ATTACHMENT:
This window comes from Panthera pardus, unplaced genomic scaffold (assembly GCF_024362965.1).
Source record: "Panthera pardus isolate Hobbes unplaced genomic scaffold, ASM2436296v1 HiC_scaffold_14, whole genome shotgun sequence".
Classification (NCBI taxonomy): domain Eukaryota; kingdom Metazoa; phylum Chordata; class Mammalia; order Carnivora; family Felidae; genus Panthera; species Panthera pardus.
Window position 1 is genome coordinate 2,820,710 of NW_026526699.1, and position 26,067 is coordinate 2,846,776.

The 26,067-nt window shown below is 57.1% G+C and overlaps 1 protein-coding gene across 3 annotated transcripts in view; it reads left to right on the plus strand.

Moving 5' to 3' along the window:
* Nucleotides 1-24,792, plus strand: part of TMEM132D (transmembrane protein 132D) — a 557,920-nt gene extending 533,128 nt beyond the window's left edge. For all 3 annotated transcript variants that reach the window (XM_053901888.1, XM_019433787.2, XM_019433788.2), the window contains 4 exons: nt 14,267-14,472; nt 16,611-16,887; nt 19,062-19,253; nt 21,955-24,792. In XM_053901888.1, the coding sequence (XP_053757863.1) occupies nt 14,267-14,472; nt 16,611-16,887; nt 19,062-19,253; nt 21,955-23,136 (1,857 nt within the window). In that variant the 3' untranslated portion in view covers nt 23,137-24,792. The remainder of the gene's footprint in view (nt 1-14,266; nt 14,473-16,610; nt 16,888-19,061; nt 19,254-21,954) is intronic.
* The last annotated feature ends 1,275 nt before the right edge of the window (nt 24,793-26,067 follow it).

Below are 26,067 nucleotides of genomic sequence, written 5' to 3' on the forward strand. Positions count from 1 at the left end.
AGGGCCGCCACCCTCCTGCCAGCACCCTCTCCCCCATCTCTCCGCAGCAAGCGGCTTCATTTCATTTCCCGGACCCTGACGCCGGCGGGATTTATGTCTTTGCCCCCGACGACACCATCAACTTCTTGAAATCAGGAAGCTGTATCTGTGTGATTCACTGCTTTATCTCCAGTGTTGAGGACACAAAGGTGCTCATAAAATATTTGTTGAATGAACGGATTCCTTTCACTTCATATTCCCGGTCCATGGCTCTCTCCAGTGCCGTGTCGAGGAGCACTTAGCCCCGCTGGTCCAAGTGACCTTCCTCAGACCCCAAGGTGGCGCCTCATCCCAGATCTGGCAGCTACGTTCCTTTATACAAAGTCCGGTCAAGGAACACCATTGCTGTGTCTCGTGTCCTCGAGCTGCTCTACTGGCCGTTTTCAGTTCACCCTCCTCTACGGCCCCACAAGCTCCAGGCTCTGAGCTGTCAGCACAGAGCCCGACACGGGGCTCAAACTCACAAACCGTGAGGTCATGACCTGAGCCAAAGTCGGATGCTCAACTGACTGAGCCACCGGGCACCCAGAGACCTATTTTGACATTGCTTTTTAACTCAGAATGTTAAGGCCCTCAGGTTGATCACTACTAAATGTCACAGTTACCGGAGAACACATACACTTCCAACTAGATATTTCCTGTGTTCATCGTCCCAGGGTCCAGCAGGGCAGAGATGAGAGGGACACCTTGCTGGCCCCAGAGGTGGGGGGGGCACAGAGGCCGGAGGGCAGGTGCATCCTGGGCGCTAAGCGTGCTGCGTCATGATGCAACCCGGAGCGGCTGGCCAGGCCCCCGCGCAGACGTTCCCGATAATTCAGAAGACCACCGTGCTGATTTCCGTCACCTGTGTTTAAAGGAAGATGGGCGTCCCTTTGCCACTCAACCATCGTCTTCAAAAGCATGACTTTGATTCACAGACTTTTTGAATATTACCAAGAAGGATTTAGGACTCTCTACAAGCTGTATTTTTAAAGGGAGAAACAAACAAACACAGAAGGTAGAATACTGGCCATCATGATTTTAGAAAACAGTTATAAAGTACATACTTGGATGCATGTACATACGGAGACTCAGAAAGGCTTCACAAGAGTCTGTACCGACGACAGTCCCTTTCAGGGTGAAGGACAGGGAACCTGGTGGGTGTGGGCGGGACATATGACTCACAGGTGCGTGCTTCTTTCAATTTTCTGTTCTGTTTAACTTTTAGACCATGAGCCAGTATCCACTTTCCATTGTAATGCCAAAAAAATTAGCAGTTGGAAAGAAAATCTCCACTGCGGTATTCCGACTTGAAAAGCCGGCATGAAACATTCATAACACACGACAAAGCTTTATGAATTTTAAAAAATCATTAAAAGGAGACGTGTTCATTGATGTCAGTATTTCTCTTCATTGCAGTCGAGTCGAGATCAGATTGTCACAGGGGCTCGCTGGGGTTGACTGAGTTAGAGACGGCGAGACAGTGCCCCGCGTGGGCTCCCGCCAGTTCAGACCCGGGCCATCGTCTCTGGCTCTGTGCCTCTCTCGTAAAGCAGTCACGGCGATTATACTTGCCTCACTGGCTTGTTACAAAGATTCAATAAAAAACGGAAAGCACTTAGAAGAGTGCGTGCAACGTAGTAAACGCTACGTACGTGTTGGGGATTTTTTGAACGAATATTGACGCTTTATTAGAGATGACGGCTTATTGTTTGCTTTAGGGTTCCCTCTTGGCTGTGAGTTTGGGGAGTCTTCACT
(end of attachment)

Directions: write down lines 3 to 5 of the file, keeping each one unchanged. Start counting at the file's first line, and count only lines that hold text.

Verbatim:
Classification (NCBI taxonomy): domain Eukaryota; kingdom Metazoa; phylum Chordata; class Mammalia; order Carnivora; family Felidae; genus Panthera; species Panthera pardus.
Window position 1 is genome coordinate 2,820,710 of NW_026526699.1, and position 26,067 is coordinate 2,846,776.

The 26,067-nt window shown below is 57.1% G+C and overlaps 1 protein-coding gene across 3 annotated transcripts in view; it reads left to right on the plus strand.